Making technical decisions (the results)

If you’d like to come to a fun workshop on choosing a web framework this Tuesday in Philadelphia, PA, it’s not too late to grab tickets! http://beacon.wharton.upenn.edu/webconf/

Last week, I asked if you’d share some experiences with making technical decisions. Here are a couple of my favorite responses.

The customer has to be right

One of my survey respondents pointed out that her clients often specify what tech they need for a project. This is probably common, even though I think the clients often should rather rely on the expert they’re hiring.

Eco-system

A developer at a major multinational corporation says that for him, the number one concern for a tool is “[t]ooling & the overall ecosystem. In other words, the health of the surrounding community, the extent to which there’s an existing open source culture within the community, and the extent to which the technology’s tools and libraries serve build, deployment, and development needs are taken into consideration”.

I really like the use of the word “eco-system” to encompass many of these factors — they can be difficult to quantify, but they must be evaluated.

Best tool for the job

Of course, I have a bias for this phrase, but got a few responses referencing it. My favorite being this from Tom Shawver of Leadnomics:

Best tool for the job. Scalability is great — *if* scalability is a primary concern. Speed is great — *if* speed is a primary concern. Repeat for team experience, ease of use, avoiding polyglot, etc.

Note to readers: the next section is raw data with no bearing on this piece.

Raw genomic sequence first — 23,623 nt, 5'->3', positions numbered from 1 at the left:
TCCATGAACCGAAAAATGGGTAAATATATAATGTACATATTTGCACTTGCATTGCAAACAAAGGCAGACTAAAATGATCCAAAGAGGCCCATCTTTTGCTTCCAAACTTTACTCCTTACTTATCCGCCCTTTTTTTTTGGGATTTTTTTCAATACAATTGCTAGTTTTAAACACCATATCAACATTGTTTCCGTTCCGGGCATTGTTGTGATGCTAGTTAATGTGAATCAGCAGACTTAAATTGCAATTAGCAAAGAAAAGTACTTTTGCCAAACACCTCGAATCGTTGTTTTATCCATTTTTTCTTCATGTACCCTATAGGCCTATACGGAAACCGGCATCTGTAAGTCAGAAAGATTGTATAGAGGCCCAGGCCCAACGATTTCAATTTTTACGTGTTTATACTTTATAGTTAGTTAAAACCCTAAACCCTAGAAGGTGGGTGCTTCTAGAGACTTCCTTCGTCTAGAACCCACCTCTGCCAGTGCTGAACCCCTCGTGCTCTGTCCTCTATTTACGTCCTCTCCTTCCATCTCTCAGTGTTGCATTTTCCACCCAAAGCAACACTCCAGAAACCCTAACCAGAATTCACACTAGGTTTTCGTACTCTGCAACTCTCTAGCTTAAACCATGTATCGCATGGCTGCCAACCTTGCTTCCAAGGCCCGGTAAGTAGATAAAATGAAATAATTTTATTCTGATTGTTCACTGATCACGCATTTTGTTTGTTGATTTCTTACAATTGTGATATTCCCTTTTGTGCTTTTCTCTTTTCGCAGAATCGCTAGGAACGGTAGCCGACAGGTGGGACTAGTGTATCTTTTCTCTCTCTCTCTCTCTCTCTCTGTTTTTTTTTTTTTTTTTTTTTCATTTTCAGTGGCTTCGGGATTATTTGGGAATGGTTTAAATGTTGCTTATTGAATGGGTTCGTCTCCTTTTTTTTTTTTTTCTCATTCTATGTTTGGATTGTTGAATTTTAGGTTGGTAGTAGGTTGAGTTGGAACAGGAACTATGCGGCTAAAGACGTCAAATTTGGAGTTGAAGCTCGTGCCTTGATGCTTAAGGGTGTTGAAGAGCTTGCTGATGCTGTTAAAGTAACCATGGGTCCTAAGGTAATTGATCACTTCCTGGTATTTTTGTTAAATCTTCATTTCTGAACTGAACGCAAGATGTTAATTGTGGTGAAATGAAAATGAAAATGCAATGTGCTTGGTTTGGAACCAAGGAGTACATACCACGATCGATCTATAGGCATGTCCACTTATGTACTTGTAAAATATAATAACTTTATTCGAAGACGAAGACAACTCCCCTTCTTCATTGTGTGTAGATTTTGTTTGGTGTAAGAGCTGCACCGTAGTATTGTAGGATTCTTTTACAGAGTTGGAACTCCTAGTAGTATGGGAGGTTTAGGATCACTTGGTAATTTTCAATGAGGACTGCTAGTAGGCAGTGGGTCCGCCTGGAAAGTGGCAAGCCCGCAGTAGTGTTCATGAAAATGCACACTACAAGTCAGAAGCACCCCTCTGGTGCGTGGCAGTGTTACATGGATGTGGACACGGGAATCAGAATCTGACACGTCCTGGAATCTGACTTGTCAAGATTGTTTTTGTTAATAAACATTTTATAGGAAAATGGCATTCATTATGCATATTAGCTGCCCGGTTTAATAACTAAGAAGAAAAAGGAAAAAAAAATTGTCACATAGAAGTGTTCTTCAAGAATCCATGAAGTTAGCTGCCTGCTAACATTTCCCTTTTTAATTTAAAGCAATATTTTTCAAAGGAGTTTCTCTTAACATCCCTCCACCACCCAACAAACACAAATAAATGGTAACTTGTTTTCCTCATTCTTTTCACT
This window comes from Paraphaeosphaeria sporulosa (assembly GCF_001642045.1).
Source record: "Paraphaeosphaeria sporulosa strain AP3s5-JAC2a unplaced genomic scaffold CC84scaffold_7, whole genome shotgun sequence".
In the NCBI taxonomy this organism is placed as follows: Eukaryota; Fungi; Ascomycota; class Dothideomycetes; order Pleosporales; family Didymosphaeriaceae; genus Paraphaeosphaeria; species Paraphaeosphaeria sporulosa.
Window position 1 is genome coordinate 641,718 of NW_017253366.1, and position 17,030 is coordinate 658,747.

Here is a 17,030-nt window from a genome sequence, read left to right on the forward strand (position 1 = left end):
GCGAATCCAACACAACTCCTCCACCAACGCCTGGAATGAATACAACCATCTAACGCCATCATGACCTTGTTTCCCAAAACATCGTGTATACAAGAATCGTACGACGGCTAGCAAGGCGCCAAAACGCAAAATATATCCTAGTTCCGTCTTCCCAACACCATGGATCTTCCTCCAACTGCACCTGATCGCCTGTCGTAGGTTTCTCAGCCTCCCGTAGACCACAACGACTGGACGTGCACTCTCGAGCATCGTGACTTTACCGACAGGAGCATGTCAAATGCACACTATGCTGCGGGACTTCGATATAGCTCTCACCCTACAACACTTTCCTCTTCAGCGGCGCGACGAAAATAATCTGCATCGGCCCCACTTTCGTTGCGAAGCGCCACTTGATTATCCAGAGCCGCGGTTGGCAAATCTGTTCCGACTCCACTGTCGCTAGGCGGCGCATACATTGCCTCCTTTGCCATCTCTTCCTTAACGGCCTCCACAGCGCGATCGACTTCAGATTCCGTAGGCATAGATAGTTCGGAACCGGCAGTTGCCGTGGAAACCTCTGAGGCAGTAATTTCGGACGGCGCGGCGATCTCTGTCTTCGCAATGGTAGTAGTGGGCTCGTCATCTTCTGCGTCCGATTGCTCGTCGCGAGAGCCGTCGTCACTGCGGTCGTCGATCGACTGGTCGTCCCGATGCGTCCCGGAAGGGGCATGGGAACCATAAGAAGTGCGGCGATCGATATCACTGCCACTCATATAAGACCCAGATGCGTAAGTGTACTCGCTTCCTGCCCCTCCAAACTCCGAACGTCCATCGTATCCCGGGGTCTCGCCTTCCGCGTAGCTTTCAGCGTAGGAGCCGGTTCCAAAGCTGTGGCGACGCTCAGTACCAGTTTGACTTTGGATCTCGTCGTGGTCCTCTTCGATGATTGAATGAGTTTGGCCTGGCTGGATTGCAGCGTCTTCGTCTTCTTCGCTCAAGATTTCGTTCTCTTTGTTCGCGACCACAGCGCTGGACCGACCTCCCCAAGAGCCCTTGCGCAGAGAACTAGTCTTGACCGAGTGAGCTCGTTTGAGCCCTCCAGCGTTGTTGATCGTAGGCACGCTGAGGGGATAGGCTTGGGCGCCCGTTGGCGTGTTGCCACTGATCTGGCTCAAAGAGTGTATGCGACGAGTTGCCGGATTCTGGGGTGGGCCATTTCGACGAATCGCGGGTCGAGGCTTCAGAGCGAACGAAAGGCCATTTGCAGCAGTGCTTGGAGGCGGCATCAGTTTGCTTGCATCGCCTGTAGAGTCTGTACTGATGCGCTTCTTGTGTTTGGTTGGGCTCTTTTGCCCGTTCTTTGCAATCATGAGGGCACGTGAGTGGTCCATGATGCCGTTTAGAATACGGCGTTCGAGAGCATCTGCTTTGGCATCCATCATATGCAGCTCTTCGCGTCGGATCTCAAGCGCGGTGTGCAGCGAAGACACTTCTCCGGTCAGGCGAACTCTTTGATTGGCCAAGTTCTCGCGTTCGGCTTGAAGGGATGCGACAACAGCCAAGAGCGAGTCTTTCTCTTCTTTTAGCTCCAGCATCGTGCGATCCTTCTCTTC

If you’re using the same tool for every service in your stack, you’re probably letting bias play too big a role.

Well said.

If you haven’t yet shared your experiences (do these points resound with you? do you completely disagree?), please feel free, and hopefully see you on Tuesday!

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One Response to “Making technical decisions (the results)”

  1. Owen July 25, 2013 at 12:42 pm #

    To riff a moment on “Best tool for the job”: This is a good point, although I like to point out to clients that they need not only the best tool for the job, but also the best craftsman with their tool. Sometimes the best tool for the job is not the tool suited for you to apply to the task. It’s possible that a Perl expert could craft a suitable, maintainable, efficient solution to a problem better than a Python novice, even if Python is arguably the better tool for the task.

    Being a polyglot can have its rewards, just as specializing in fewer languages can. I believe that you need to understand your limitations, both set by a client’s parameters and your own knowledge, which may lead to a conclusion that using “the best tool for the job” may not be your best solution for a particular project.

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